Our Odds and Ends this week:
- Airbus parent EADS has posted a job listing for an intern for one year to study open-rotor technology for a success to the A320. Airbus is working with GE and RR engines and–drum roll, please–NASA. Boeing contracts with NASA were, of course, subject of the European complaint against Boeing for illegal subsidies.
- Chet Fuller, the new SVP of sales, marketing and asset management for Bombardier Aerospace, gives a long interview about the CSeries with Francois Shalom of The Montreal Gazette in this story. It’s worth the read.
- Pratt & Whitney’s GTF engine is testing better than plan and ahead of schedule. Flight Global has this story and this one.
- Aviation Week has a good piece about the choices facing Boeing on the 737 issue.
- More than one reader suggests that politics played a role in the USAF awarding the the tanker contract to Boeing. There is no question that Rep. Norm Dicks (D-Boeing/WA) got the air force to change its life-cycle timeline from 25 years to 40 years in computing costs. Political or not, this was a correct action. The current tanker fleet has already flown 50 years and airplane life cycles are routinely 30-40 years in commercial passenger/cargo service. The additional period clearly worked to the disadvantage of the KC-45. We like this email we received: It’s all political. The south has thumbed its nose at this administration. This is the consequence. I don’t think the Air Force or SECDEF could sell giving a $35B award to a foreign country that involves creating jobs in the south. Our politicians (and unions!) played this well.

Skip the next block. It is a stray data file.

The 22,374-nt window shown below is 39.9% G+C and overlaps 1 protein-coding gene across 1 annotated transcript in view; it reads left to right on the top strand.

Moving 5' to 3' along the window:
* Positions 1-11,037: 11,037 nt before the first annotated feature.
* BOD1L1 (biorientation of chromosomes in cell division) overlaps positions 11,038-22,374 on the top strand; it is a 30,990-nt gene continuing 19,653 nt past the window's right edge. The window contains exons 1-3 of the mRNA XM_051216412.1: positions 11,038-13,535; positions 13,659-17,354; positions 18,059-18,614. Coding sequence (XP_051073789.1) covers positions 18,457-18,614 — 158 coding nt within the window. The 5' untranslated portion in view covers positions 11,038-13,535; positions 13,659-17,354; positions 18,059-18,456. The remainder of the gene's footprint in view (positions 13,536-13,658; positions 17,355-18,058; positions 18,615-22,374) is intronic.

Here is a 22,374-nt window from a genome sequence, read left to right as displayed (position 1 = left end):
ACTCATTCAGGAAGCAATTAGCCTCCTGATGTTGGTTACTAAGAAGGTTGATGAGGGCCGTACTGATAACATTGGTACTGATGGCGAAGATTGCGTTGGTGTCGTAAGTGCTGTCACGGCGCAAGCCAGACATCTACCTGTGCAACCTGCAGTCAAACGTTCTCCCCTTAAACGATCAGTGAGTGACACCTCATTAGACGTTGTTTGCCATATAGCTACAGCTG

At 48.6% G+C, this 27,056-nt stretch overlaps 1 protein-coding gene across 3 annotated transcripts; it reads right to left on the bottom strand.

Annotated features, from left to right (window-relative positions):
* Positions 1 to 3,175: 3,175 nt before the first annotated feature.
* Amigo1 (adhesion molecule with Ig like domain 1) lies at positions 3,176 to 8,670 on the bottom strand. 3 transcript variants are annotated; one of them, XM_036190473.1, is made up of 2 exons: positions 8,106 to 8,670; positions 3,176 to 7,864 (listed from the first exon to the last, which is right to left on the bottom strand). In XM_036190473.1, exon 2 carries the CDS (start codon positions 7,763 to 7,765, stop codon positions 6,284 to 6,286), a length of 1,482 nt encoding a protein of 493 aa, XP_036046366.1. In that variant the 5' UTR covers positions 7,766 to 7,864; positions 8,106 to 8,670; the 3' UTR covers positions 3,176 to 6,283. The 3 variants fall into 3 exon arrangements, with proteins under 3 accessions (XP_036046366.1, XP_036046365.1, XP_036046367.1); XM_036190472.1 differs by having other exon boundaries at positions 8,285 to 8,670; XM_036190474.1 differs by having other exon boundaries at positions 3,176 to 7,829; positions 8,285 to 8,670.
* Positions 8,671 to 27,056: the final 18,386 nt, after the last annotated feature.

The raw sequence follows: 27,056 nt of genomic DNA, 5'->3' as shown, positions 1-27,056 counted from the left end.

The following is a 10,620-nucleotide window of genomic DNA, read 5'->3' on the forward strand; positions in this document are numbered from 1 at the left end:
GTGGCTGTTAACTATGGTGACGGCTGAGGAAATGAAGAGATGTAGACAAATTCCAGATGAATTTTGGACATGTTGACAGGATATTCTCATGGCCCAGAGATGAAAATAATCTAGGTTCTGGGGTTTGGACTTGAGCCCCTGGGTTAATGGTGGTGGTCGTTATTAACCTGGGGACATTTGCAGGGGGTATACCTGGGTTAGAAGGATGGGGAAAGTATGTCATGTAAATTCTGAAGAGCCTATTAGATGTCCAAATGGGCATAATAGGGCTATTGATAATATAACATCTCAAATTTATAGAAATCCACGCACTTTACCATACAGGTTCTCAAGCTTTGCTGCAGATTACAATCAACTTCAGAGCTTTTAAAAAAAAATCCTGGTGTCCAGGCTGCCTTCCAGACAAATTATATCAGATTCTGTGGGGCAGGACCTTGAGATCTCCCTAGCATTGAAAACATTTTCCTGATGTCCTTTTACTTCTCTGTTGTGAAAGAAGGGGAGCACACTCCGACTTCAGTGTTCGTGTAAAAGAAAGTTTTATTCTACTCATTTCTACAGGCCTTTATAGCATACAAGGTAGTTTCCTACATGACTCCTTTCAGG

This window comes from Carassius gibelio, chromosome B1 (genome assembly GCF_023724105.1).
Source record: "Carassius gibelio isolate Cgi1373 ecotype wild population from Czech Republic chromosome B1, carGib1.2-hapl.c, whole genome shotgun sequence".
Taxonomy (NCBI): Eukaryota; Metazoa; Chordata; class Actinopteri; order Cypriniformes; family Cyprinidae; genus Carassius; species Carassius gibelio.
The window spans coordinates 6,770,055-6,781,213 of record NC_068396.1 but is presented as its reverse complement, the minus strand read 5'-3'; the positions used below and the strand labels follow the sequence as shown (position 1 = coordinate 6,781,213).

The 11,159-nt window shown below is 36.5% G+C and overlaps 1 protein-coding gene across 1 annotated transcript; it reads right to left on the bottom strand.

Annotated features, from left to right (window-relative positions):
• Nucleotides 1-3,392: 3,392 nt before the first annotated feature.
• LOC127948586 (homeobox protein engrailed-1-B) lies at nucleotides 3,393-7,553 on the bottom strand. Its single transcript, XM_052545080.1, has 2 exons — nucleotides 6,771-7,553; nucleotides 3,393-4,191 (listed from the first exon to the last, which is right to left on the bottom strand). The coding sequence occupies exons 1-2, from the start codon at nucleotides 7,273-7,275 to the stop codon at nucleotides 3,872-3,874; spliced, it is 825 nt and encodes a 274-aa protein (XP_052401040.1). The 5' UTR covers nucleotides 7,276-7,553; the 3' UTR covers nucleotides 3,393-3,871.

We think this is a gross over-simplification of what happened, but it’s a pretty good, if cynical, take on things. The Joplin (MO) Globe looks more closely
at the life-cycle cost equation.
- The Everett Herald has a pretty good understanding of how Boeing won in this article.
- Aviation Week has this superb article on the tanker contest.
- Defense News analyzes whether EADS will protest.
- Embraer opened a business jet assembly plant in Florida. Hondajet has a similar plant in the Carolinas. Airbus was willing to do a plant in Alabama. While Boeing was outsourcing the 787 overseas, other companies were finding the US a good place to do business. Makes you think.